This is a forum to discuss the gray areas of the English language for which you would not find answers easily in dictionaries or other reference books. You can browse through the latest questions and comments below. If you have a question of your own, please submit it here.
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Problem with capitalizing and pluralizing official titles. For example:
He is a State Governor (or a state governor; a State governor; a state Governor: a governor of a state; Governor of a State?) in Nigeria.
She is a deputy registrar (or is it a Deputy Registrar?) in my university. Many Deputy Registrars (or is it deputy registrars?) attended the conference.
Some university Registrars (or is it university registrars) have criticized the policy.
Many Presidents (or is it presidents) came in person. Others were represented by their Vice Presidents (vice presidents?)
Has someone decided that some prepositions and conjunctions are no longer required, and that dates shall no longer be denoted by using words like first second and third?
Is this just another step toward abbreviating speech and writing to the level of English used on mobile phone text messages?
Is there something wrong in saying, or writing, the following:-
‘December the third (or 3rd.)’ as opposed to ‘December three (3).’
‘The third (3rd) of December.’ » ‘Three (3) December’
‘I’ll see you on Wednesday’ » ‘ I’ll see you Wednesday’
‘In a conference on Monday..’ » ‘In a conference Monday...’
‘One hundred and twenty’ » ‘One hundred twenty’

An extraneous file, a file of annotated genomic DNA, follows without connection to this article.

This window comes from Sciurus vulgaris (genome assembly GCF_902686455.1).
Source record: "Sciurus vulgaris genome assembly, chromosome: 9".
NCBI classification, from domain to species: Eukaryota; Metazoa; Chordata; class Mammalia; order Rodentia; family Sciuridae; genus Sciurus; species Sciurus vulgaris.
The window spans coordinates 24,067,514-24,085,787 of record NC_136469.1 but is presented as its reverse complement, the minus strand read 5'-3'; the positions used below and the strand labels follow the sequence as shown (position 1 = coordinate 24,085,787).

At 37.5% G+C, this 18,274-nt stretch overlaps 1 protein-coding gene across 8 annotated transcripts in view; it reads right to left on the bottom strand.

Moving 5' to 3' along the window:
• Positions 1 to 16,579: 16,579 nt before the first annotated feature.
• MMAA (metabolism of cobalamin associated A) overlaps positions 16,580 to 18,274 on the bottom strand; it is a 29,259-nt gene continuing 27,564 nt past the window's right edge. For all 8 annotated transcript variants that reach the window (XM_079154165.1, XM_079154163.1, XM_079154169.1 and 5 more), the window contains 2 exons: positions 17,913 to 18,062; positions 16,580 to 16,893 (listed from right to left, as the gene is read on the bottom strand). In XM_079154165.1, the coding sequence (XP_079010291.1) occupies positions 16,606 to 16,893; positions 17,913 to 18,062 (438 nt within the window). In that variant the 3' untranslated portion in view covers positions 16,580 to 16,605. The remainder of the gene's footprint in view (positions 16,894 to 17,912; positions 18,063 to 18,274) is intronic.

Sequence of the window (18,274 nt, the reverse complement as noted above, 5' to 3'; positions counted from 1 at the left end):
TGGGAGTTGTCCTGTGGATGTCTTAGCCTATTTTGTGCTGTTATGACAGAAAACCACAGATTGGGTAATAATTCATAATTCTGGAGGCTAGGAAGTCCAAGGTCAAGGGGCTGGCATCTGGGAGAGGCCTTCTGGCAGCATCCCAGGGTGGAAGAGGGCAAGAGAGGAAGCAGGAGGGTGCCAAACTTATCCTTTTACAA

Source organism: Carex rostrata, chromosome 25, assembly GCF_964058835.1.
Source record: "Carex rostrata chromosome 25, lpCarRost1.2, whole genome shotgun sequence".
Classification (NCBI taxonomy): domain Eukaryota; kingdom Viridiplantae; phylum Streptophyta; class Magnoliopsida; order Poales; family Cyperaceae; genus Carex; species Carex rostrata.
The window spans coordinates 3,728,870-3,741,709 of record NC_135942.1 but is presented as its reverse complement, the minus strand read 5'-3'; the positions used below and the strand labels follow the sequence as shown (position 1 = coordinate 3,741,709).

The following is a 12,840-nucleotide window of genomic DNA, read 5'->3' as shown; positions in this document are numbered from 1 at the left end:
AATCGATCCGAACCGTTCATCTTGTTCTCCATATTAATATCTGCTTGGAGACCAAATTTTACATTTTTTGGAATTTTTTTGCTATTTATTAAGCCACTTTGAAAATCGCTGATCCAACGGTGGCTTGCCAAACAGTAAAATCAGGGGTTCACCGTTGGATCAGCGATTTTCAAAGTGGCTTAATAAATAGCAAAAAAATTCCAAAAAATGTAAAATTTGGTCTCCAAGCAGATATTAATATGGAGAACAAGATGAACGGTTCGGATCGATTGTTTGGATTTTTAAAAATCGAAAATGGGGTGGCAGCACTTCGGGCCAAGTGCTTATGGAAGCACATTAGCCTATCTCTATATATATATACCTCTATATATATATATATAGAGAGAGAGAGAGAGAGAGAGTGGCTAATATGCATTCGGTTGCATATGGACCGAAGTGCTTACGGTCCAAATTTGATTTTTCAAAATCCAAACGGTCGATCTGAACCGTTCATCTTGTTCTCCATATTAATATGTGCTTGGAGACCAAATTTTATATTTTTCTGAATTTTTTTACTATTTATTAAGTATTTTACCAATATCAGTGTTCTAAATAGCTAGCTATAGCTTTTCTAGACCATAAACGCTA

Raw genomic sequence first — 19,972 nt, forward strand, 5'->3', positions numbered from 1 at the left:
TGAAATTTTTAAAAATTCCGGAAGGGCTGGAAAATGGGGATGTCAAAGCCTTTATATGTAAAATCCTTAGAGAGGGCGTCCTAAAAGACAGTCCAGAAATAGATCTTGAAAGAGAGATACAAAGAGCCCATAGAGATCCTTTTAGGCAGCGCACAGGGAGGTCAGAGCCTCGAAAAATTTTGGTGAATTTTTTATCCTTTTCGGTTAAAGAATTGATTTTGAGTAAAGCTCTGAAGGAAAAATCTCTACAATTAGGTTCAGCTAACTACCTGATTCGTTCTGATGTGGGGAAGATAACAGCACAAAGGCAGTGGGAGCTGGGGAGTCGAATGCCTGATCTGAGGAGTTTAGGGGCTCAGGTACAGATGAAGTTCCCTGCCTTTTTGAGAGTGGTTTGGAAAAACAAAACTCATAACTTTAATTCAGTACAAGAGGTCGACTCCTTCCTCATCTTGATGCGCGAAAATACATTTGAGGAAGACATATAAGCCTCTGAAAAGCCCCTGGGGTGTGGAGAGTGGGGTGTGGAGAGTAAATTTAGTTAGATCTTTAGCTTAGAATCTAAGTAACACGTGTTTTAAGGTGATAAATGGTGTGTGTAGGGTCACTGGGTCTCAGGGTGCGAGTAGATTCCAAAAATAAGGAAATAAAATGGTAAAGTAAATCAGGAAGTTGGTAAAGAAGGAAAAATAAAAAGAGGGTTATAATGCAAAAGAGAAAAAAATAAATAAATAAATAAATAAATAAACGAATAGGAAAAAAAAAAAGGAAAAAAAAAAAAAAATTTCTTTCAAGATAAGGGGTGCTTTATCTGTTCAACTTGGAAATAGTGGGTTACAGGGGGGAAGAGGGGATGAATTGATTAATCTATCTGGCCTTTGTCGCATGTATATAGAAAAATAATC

Dear Sirs, I read your post on “I was/ I were”. I found it very helpful, resuscitating memories of English classes. I’m still not sure if I should use “was” or “were” in this sentence, below.
“And if anyone else were to peek, they would see the bear cubs looking fast asleep, dreaming of all the things they loved.”
The “anyone else” might be peeking and might not be peeking. We don’t know. “were” sounds better to my ear, but my MS Word has it underlined in green. Who is correct? Me or the machine?
Is it really correct to say such a thing as, “We are waiting on your mother,” when referring to the anticipation of the arrival of someone’s mother? It would seem to me that it would be more appropriate, if not more comfortable (at least for the lady), to “wait for your mother.”
One can wait on the corner, and one can wait on a table (if that is his profession), but does one really want to wait on his dinner?
It seems to me that the preposition “from” has been replaced by “on” when used in conjunction with the word “wait.”
It makes me cringe! Lately, I’ve heard it so often, I must look like a victim of St. Vitus Dance!
For instance: “We need to do everything we can prevention-wise.”
Other similar words: taxwise, money-wise, property-wise, food-wise
I realise there has been resistance to indiscriminate usage; the question is really about what constitutes “indiscriminate”?
Secondly, why the prejudice against what is a productive and concise suffix, when the alternative phrases are cumbersome and pretentious.